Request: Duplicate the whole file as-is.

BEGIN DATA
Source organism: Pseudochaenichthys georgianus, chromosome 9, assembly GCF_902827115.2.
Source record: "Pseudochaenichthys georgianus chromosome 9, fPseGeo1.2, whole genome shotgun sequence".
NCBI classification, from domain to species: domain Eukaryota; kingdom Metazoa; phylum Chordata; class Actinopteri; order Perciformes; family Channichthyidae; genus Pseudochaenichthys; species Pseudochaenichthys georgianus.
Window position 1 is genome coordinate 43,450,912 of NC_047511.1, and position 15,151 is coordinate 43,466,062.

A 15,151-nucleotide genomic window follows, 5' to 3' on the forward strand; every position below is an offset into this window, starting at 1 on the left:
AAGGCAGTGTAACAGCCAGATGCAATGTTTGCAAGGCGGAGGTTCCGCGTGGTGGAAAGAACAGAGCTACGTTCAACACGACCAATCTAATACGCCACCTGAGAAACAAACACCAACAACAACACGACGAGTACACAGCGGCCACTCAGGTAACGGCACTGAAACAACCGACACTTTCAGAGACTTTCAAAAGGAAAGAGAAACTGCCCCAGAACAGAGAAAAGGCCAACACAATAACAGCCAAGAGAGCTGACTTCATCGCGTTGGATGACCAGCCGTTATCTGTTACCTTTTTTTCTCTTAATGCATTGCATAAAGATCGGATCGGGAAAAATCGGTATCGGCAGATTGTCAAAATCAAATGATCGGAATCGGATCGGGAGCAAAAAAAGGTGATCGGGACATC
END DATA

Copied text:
Source organism: Pseudochaenichthys georgianus, chromosome 9, assembly GCF_902827115.2.
Source record: "Pseudochaenichthys georgianus chromosome 9, fPseGeo1.2, whole genome shotgun sequence".
NCBI classification, from domain to species: domain Eukaryota; kingdom Metazoa; phylum Chordata; class Actinopteri; order Perciformes; family Channichthyidae; genus Pseudochaenichthys; species Pseudochaenichthys georgianus.
Window position 1 is genome coordinate 43,450,912 of NC_047511.1, and position 15,151 is coordinate 43,466,062.

A 15,151-nucleotide genomic window follows, 5' to 3' on the forward strand; every position below is an offset into this window, starting at 1 on the left:
AAGGCAGTGTAACAGCCAGATGCAATGTTTGCAAGGCGGAGGTTCCGCGTGGTGGAAAGAACAGAGCTACGTTCAACACGACCAATCTAATACGCCACCTGAGAAACAAACACCAACAACAACACGACGAGTACACAGCGGCCACTCAGGTAACGGCACTGAAACAACCGACACTTTCAGAGACTTTCAAAAGGAAAGAGAAACTGCCCCAGAACAGAGAAAAGGCCAACACAATAACAGCCAAGAGAGCTGACTTCATCGCGTTGGATGACCAGCCGTTATCTGTTACCTTTTTTTCTCTTAATGCATTGCATAAAGATCGGATCGGGAAAAATCGGTATCGGCAGATTGTCAAAATCAAATGATCGGAATCGGATCGGGAGCAAAAAAAGGTGATCGGGACATC